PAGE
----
SS: What can you tell us about the planned launch?
Matthew Murphy: We are going to have a corner in Liberty's, put up the images and cover the walls in the pepper print. We are also going to open a pop up store in Printemps in Paris in May. Through doing this project, it has opened up opportunities. There are a million collaborations out there but if they are relevant then they work.

SS: I understand that 2011 is a big year for b store...
Matthew Murphy: It certainly is. We are ten in August and we have so many projects planned for the year to celebrate. Everything that we've planned is going under the umbrella of celebrating the store with different people, so Liberty, a roadshow with Selfridges which is pop up shop that begins in Manchester and goes to Birmingham before ending up in London, Printemps and we are working with Mr Porter online. We are also going to launch ten British products. We've approached ten British brands in categories that we are not currently involved in and these include lifestyle and fashion brands, some well known and a few which are less so. Actually there is one brand that I know you'll love, a new tie brand called Marwood. One of the key things that she does is using British lace on top of either silks or cottons to create ties and bow ties. It is beautiful. We are working with her for Spring/Summer in store but she is also going to be one of the ten. These types of projects are great because as well as keeping us creatively inspired, they are a great platform for discovering new brands and pushing them forward.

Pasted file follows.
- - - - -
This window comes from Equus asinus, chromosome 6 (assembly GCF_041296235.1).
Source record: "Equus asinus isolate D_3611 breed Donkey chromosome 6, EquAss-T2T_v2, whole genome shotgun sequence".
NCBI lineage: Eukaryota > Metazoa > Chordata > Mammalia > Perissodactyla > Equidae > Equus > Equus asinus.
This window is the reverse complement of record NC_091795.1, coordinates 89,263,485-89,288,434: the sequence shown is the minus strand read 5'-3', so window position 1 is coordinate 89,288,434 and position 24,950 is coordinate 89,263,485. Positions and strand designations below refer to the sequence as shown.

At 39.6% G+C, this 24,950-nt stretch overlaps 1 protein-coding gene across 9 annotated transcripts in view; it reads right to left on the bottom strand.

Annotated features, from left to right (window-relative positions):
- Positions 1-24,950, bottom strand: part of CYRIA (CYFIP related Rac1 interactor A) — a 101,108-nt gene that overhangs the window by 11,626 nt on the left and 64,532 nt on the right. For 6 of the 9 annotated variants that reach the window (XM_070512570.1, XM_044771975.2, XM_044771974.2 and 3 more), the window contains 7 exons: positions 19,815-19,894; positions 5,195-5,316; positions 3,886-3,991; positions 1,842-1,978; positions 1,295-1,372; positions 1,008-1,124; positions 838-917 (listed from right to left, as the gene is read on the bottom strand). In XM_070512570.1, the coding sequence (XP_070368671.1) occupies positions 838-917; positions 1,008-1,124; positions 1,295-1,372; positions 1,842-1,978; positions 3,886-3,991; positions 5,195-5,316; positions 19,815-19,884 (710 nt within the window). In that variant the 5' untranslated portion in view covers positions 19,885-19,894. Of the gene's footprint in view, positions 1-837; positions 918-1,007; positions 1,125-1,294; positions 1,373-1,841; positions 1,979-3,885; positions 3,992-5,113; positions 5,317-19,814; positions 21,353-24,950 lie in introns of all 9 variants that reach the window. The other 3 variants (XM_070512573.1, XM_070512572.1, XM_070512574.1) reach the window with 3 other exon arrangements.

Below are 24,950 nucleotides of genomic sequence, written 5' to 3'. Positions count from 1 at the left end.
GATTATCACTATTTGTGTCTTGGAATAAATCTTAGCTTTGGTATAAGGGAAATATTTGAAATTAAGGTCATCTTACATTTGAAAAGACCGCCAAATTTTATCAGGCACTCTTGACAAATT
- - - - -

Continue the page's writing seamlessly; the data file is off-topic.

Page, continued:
SS: In a sense, it is fitting celebration and it mirrors the core values of the b store ethos…
Matthew Murphy: Completely. It might be a bit less relevant or for difficult for us now in terms of menswear because our customers want a bit more consistency. For example, we have worked with Peter Jensen since the very beginning and we have customers who come to buy his designs, same with Stephan (Schneider) and now with Christophe (Lemaire). It is hard for us to introduce new menswear brands because there is no one we could nor would want to drop. Unfortunately we are governed by space and the fact that seventy per cent of our menswear is our own brand. This high percentage is not down to us pushing it but is down to the demand. So what we buy from these other bands is items that we wouldn't do necessarily ourselves by still feel very us, the understated luxury of Christophe or the geekyness of Peter. With these boxes filled it is difficult to bring on new labels. With regard to womenswear we have more freedom. This is why the Ten Products project is great because it allows us to bring in new names for product lines that we do not already sell.